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Paint Factory Fire 1955 San Francisco California

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Published on Jul 7, 2009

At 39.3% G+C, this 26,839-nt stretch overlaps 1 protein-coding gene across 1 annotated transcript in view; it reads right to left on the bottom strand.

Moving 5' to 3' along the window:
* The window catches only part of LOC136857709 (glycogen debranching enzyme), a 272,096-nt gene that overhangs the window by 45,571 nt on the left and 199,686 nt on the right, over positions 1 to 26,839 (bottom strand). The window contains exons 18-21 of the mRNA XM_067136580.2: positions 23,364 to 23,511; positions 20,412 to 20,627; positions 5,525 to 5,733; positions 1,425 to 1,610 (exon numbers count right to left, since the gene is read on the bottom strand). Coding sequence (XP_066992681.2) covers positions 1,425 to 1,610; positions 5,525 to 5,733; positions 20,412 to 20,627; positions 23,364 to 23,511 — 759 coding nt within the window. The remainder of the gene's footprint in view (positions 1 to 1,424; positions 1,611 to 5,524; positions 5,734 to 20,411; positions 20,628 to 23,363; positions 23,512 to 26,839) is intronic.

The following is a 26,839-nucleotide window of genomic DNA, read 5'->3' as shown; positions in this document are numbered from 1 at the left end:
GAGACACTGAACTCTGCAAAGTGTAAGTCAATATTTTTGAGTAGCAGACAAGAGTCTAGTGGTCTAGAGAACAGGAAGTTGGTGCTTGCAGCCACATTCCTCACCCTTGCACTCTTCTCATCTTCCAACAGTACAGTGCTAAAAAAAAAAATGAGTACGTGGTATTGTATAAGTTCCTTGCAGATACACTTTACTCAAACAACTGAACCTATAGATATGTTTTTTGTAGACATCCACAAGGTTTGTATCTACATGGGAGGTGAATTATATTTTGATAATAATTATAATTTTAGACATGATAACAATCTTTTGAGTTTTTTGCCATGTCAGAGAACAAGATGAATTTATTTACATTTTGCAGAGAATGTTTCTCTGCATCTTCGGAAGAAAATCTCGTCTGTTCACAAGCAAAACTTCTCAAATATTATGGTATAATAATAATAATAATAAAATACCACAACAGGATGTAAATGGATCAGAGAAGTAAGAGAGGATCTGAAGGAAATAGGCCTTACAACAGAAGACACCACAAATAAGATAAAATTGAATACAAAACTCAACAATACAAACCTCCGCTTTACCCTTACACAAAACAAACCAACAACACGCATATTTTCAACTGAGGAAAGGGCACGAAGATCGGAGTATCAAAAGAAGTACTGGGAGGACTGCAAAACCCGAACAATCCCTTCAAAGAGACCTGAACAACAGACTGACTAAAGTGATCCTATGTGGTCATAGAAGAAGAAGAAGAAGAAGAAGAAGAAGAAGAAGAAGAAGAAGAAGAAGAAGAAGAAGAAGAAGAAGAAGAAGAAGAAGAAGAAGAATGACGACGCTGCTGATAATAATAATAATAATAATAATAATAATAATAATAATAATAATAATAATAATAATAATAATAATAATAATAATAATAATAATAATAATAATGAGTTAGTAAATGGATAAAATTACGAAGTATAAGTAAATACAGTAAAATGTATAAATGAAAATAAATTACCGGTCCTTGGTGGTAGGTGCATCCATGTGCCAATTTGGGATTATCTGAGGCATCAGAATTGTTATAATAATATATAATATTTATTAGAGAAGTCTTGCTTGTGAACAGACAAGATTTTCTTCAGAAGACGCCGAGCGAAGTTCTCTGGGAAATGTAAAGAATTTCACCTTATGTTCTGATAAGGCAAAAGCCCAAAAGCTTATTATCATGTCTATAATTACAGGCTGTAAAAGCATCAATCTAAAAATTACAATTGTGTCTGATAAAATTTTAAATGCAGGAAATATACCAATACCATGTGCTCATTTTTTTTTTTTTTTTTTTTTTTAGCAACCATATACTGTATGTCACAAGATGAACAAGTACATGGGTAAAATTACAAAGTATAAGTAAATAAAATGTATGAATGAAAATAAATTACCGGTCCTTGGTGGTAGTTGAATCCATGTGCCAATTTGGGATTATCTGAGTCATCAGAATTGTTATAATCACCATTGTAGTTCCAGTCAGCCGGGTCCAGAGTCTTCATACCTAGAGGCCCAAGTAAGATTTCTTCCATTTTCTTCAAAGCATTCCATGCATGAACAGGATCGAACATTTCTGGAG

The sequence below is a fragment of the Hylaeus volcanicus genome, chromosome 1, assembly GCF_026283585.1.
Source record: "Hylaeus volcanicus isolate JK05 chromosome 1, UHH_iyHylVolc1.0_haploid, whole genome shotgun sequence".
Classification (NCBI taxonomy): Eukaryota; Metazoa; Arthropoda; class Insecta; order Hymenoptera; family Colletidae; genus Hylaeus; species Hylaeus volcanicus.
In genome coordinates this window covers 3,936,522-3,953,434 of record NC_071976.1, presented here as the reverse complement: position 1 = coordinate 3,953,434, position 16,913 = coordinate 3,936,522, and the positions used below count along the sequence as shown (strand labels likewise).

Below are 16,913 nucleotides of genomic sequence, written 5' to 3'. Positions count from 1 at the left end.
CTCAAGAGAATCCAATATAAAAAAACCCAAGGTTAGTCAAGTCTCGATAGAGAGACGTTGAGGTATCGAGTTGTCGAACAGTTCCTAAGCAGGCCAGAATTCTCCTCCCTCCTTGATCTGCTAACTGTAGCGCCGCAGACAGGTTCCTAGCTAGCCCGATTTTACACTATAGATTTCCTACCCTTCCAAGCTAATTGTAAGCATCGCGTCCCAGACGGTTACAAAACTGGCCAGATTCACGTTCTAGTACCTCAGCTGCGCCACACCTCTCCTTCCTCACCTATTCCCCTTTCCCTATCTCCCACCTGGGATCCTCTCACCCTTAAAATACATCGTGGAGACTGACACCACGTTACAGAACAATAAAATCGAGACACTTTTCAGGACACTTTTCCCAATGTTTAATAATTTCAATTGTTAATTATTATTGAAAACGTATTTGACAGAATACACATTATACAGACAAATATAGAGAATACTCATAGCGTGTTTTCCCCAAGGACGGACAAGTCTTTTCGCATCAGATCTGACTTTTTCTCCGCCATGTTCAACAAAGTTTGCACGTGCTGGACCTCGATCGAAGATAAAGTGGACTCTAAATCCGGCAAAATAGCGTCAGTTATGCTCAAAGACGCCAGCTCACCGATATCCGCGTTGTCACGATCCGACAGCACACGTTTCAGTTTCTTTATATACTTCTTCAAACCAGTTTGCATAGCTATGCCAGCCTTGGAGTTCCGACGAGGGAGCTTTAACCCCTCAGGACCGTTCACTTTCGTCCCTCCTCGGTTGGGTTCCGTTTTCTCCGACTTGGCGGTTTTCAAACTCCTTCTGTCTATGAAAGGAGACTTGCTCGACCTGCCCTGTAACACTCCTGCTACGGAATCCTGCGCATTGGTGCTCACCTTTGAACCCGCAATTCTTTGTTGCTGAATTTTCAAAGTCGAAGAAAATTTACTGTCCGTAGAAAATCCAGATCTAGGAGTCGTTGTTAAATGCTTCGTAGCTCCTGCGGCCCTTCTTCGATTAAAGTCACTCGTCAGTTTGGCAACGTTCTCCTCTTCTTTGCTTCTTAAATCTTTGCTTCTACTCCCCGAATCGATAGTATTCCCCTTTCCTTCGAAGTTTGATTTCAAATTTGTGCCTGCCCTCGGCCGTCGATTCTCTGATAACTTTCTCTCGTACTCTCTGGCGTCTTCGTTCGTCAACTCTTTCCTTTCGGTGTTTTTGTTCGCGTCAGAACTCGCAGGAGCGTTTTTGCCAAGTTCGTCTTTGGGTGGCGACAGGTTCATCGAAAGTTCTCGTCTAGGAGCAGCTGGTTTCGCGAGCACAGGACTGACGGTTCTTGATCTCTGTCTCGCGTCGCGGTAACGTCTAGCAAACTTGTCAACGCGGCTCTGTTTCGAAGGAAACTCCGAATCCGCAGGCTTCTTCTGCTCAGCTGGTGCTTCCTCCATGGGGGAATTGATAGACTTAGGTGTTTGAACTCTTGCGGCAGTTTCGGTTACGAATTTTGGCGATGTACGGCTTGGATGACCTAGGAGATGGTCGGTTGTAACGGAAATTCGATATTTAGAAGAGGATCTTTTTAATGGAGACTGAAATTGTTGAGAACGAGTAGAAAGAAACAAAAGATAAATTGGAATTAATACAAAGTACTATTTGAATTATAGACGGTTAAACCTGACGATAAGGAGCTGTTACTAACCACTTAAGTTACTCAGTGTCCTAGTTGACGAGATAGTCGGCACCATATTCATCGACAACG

A major fire at a paint factory in 1955, before our modern hazardous materials and worker protection standards in the US (especially OSHA's Hazwoper regulation for emergency responders. On November 22, 2006, at about 2:45 am, a violent explosion at the CAI/Arnel Ink and Paint manufacturing facility rocked the town of Danvers, MA. Watch the CSB video on this fire at http://www.youtube.com/watch?v=eYN9Wi... . The explosion and subsequent fire destroyed the facility, heavily damaged dozens of nearby homes and businesses, and shattered windows as far away as two miles. At least 10 residents required hospital treatment for cuts and bruises. Twenty-four homes and six businesses were damaged beyond repair. Dozens of boats at the nearby marina were heavily damaged by blast overpressure and debris strikes. The fire department ordered the evacuation of more than 300 residents within a half-mile radius of the facility. Numerous residents could not return for many months while they waited for their houses to be rebuilt or repaired. The U.S. Chemical Safety and Hazard Investigation Board (CSB) determined that the explosion was fueled by vapor released from a 2000-gallon tank of highly flammable liquid. An open steam valve on the tank heater most likely caused the flammable liquid to overheat and accumulate in the building production area to what is calculated to have been a near-ideal vapor-air concentration. An unknown ignition source ignited the flammable atmosphere, causing the explosion. The rapidly expanding ignited vapor inside the building created a pressure wave that shattered the rigid, brittle brick walls—disintegrating the structure—and ignited thousands of gallons of flammable liquids stored inside the building and some 51,000 pounds of industrial-grade nitrocellulose material stored nearby. The resultant fire burned for more than 17 hours. For the full report by the Chemical Safety Board, go to http://www.chemsafety.gov/assets/docu...

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